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Report: Trump Taps New Communications Director, Spicer Resigns; Scaramucci Says No Friction With Spicer Or Priebus; Susan Rice Privately Meets With Senate Intel Group On Russia Probe. Aired 3:30-4p ET

Aired July 21, 2017 - 15:30   ET





UNIDENTIFIED FEMALE: Mr. President, what are you trying to accomplish with your staff -- can you explain to us what you're trying to accomplish.

TRUMP: Make America great again.

UNIDENTIFIED FEMALE: Anything you can tell us?


BROOKE BALDWIN, CNN HOST: And we're back, you're watching CNN. I'm Brooke Baldwin continuing our special coverage of this major shake-up today inside the Trump White House. Sean Spicer, out after six months and a day as the White House press secretary. He says he'll stay on until August and Sarah Huckabee Sanders will be the third female press secretary ever to helm the post when he completes his job. All of this as the White House names a new communications director, this man, Anthony Scaramucci. He is a 53-year-old Wall Street financer and former Trump campaign fund-raiser and today, he made his praise and love for president Trump clear.


ANTHONY SCARAMUCCI, NEW WHITE HOUSE COMMUNICATIONS DIRECTOR: I think there's been, at times, a disconnect between the way we see the president and how much we love the president and the way some of you perhaps see the president. But I love the president. And I'm very, very loyal to the president. And I love the mission that the president has. I love the president. I obviously love the country. I love the president.

And the president is a very, very effective communicator. The president has really good karma. The president himself is always going to be the president. I was in the oval office with him earlier today and we were talking about letting him be himself, letting him express his full identity. I think he's got some of the best political instincts in the world and perhaps in history. When you think about it, he started his political ascent two years and two months ago and he's done a phenomenal job for the American people and the people I grew up with, they so identify with the president and they love him and so we're going to get that message out.


BALDWIN: Let's talk now to three White House reporters, CNN's Kaitlan Collins, Jonathan Lemire with the Associated Press who is in the room, Abby Phillip, also, there, The Washington Post," also here in New York CNN's senior media correspondent, Brian Stelter.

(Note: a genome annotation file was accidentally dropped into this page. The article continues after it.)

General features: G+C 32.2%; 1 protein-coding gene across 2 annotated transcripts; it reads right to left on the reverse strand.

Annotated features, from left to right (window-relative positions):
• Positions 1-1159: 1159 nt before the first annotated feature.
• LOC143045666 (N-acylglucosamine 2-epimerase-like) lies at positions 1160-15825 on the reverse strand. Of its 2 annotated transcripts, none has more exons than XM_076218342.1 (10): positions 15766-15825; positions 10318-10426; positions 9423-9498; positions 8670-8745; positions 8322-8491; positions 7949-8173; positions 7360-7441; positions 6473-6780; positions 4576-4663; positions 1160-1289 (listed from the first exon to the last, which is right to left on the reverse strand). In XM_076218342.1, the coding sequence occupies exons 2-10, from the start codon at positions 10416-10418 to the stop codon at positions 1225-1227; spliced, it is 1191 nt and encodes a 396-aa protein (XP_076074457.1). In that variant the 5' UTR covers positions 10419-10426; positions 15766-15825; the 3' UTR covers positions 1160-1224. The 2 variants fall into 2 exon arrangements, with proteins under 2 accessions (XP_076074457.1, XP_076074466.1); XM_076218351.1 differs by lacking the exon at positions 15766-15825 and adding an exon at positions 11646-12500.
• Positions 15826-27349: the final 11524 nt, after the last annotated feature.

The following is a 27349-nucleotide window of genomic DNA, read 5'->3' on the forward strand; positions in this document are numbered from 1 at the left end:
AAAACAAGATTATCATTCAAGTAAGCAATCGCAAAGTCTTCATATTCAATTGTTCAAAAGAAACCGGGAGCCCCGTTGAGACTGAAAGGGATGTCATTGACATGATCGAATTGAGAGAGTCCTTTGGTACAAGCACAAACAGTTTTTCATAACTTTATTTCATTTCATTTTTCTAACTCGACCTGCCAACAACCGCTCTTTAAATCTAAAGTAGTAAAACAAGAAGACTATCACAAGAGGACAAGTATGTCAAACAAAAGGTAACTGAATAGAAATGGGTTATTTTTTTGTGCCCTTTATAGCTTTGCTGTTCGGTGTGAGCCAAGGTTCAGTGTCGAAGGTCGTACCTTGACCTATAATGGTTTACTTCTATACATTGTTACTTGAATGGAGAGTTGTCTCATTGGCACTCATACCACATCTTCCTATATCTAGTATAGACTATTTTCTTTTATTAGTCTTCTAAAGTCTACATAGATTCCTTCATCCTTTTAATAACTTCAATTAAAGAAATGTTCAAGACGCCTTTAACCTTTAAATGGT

And Abby, let me begin with you as I was watching Scaramucci, all I kept thinking was of Sade and "Smooth Operator."

ABBY PHILLIP, CNN POLITICAL ANALYST: That's actually a great analogy for this moment. Look, this is one of the main reasons why he's standing up at that podium today. When I talked to people, they say that in the last couple of weeks, the president has been watching him on television, and he likes what he sees. He sees him going out there, defending him very eloquently, doing it without missing a beat, and he likes the combativeness.

It's something that the president wants in his spokesman. It doesn't hurt that Scaramucci looks the part for this job. And all of that really matters at this point in time. Beyond that, there's a pretty longstanding relationship and a desire from the president to really give his White House a refresh. He doesn't think that he's getting the credit that he deserves for what's going on, and Scaramucci gave voice to a lot of that today in the briefing room.

[15:35:00] BALDWIN: I loved how Dana put it at the top of the coverage saying, essentially, when Trump looks in the mirror, Scaramucci is what he thinks he would like to see. And so, on the style, he gets, you know, major checkpoints. But Brian Stelter, on substance, yes, he hails the president as successful, though name me one major legislative win in the first six months. I mean, what do we know on substance with him?

BRIAN STELTER, CNN SENIOR MEDIA CORRESPONDENT: Substance is what's lacking today and we'll see down the line if there are improvements in this White House about answers to questions and about action on the president's priorities. For as much as we can say about Sean Spicer, and why he resigned today, his tenure was check marked or it was checkered by errors, by misstatements, by confusion from the podium, and that is ultimately the president's responsibility. It's the president who sets the tone by making confusing, misleading contradictory statements by sometimes outright lying.